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Editorial: ACT test results offer mixed bag

Last Modified: Monday, September 09, 2013 5:53 PM

For the first time, all eligible public and private school students in Louisiana took the ACT test in 2013.

The results offered a mixed bag.

First the bad news: Louisiana students’ composite score fell from 20.3 to 19.5, a 0.8 loss. The 19.5 score ranked Louisiana eighth among the 10 states that require all students take the ACT, ahead of only Mississippi and North Carolina.

The dip, though, was anticipated, given the fact that some of the students that took the test are not college bound.

Louisiana Superintendent John White says that comparing the 2013 scores to previous years is not apples versus apples. He added that including all students is worth the decline.

He also notes that this year’s drop fared favorably to the fall-off other states experienced when they became all-inclusive with the ACT test. In fact, Louisiana suffered the smallest decline of any state making the transition.

In 2008, Michigan’s composite score fell 1.9 from 21.5 to 19.6. Colorado, Illinois and Kentucky all experienced drops of 1.5 the first year they included all students, Utah tumbled 1.1 and Tennessee dipped 1.0.

He said 3,600 more students than last year scored at least an 18 on the test, making them all eligible for college of some kind in Louisiana without having to take some remedial work.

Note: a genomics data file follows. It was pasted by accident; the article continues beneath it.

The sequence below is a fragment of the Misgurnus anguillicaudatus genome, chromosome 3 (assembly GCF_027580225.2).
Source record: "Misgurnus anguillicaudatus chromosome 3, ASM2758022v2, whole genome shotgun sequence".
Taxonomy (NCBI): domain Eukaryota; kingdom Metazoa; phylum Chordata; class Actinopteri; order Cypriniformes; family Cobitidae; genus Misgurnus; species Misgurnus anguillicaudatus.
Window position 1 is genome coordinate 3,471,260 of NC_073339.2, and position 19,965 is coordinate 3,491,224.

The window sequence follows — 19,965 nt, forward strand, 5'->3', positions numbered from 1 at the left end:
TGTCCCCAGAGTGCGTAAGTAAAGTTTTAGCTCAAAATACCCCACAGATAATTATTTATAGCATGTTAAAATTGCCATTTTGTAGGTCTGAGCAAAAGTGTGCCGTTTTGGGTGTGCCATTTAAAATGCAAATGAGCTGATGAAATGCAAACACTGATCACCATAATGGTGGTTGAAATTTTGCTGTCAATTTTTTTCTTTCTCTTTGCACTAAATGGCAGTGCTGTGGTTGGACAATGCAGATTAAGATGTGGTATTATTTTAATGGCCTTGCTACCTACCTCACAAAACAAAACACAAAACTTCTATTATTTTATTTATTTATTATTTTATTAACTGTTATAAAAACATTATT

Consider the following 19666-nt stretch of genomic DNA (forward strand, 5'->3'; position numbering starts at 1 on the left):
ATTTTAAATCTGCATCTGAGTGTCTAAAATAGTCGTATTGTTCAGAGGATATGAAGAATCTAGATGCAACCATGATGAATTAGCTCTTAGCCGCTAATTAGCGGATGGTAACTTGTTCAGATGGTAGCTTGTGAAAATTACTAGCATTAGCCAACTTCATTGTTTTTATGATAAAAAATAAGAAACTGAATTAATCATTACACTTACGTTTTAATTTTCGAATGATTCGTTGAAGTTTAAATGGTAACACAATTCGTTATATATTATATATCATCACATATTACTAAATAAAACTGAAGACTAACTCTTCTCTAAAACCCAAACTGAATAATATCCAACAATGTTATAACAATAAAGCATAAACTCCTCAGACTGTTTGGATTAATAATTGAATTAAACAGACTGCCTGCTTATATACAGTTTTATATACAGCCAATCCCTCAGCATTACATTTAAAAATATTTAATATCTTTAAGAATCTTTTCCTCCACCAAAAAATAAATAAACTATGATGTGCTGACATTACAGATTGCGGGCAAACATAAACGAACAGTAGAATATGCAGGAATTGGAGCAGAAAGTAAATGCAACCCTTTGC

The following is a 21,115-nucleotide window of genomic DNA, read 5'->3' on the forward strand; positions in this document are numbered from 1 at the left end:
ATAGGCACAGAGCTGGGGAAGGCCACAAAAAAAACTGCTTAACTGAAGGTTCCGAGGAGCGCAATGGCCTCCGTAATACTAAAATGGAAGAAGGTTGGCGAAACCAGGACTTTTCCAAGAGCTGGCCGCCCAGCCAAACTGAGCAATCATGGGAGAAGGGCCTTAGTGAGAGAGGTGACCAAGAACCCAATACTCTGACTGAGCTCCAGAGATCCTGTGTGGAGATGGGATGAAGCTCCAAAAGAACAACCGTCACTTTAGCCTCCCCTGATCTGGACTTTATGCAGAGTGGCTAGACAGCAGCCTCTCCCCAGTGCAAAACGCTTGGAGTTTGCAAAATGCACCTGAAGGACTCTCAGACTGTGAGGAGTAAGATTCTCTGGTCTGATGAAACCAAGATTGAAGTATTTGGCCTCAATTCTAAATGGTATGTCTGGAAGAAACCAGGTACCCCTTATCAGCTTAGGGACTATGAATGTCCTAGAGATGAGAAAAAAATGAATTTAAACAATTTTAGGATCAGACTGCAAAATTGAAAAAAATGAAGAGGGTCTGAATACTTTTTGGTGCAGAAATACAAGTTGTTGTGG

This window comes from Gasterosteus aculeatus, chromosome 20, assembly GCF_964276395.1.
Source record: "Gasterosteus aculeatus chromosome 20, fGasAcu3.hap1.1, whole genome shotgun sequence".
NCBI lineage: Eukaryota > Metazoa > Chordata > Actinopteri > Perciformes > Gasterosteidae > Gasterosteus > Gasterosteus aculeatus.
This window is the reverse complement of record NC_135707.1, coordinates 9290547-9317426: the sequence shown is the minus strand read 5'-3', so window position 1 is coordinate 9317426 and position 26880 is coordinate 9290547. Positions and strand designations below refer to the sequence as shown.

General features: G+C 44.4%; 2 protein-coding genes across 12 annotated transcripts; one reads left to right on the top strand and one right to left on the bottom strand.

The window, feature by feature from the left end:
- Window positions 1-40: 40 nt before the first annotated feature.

‘‘This is worth small change in our overall score,’’ he said.

On the flip side, 15,000 of the 37,000 seniors in Louisiana taking the ACT this year scored below 18. In 2012, only 8,000 out of 26,000 seniors taking the test scored below 18.

Put another way, nearly 70 percent of seniors in 2012 scored 18 or above in 2012, compared to nearly 60 percent this year.

There’s also the state’s track record of improvement has been slow, but gradual. From 2004 to 2012, Louisiana’s composite ACT score increased from 19.8 to 20.3.

The all-inclusive ACT test policy resulted in a step back for Louisiana students’ composite score.

Looking ahead, it will still provide a measuring stick for the teacher evaluations and tenure, charter schools and waiver program that are the hallmarks of Gov. Bobby Jindal’s public education reform.

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This editorial was written by a member of the American Press Editorial Board. Its content reflects the collaborative opinion of the Board, whose members include Bobby Dower, Jim Beam, Crystal Stevenson and Donna Price.

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